Well, we're managing just. We made a pact that we'd look after each other until the end. And I want to. I want to. But I'm - I'm just a bit scared. Anand is up half the night. And of course, I have to be up with him, because he might hurt himself or wander off. And I don't know how long I can keep him safe.
Well, the kids all want to help, but we only see them every couple of weeks. And then there's the pressure of us moving into an aged care facility nearer to them. I do want to see more of them, but this is our home, and this is what Anand is used to. I couldn't make such a big move at this stage. Now what help is available to keep people with dementia out of care and at home?
Professor Susan Kurrle
There are a number of options available to assist with the care of a person with dementia. While they're living at home, there can be help coming into the home such as to help with cleaning or cooking, or perhaps provide some respite care, some babysitting, if you like, for the person with dementia while the carer goes out.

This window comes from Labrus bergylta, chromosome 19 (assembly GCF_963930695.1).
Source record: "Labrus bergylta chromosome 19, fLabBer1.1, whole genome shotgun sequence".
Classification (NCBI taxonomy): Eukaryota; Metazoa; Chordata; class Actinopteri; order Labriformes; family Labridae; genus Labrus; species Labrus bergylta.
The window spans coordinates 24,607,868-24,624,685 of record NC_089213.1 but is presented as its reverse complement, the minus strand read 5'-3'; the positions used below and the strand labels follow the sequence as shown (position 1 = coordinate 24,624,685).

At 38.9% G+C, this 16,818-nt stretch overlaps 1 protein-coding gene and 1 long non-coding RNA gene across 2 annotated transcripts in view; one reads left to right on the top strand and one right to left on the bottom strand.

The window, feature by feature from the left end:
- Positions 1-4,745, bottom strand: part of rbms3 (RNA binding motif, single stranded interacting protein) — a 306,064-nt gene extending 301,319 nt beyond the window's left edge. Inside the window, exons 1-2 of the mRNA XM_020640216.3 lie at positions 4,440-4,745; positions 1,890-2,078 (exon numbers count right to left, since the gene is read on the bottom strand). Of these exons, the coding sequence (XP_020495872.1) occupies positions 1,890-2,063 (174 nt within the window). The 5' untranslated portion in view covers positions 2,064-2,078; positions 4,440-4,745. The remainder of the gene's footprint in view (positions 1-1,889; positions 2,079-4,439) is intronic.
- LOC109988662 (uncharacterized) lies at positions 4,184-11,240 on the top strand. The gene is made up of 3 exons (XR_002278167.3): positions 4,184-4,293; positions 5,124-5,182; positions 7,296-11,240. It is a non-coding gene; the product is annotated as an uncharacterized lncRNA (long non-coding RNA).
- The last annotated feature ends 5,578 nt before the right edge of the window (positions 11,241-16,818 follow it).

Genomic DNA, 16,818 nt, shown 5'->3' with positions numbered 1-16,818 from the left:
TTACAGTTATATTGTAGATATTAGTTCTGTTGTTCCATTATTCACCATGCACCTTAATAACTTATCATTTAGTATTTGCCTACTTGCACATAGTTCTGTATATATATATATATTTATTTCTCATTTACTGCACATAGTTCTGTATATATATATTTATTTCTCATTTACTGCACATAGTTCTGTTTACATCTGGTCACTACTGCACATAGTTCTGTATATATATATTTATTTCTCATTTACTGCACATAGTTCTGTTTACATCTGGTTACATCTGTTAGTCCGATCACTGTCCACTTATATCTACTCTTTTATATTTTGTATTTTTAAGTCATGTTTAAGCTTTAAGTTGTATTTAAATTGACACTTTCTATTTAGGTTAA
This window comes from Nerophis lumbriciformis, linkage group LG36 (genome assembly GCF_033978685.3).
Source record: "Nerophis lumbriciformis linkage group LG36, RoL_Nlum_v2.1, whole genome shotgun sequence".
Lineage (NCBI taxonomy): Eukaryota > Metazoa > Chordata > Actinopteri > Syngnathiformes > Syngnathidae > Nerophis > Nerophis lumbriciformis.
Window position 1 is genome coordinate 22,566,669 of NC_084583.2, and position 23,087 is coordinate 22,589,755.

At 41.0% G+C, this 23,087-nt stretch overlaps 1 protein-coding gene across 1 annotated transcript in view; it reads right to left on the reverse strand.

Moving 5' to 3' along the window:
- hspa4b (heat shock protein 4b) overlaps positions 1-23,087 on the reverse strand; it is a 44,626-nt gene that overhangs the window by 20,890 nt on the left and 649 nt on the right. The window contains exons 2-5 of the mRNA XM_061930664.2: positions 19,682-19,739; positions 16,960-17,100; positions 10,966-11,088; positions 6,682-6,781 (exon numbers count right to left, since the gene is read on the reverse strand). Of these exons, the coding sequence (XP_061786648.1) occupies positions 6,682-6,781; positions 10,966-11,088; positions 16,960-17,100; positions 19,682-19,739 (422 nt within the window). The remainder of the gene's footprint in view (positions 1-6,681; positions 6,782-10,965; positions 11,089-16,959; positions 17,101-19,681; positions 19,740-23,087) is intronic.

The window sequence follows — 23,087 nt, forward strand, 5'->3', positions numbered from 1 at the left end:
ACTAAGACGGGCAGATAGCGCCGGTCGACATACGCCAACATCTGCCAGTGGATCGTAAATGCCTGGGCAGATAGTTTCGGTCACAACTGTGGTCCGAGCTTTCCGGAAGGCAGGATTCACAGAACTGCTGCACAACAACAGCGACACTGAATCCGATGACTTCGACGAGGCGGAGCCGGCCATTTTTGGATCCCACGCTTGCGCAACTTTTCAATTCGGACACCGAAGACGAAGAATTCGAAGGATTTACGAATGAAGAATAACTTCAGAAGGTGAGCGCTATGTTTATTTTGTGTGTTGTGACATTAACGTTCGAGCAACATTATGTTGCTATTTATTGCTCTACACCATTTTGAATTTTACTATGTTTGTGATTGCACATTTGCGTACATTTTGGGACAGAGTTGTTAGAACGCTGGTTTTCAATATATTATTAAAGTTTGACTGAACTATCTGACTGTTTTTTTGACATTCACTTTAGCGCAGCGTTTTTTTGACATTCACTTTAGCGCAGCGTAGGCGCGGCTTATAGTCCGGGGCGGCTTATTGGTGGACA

This can gradually increase as the dementia gets a little worse. There's also the option of the person with dementia going out to, say, a day activity centre for a day or week. And this gives them an interesting activity, and it gives their carer a break.
Gradually, as dementia worsens, it may be the person can no longer live at home. And that's when we have to look at options for residential care. If a person has significant problems associated with their dementia, then a dementia-specific residential care facility is probably appropriate. And it's good to look around your local area and see what is available.
A visit from the aged care assessment team to work out eligibility for these various facilities will be very important to do, and your GP can organise this.
Last reviewed: January 2016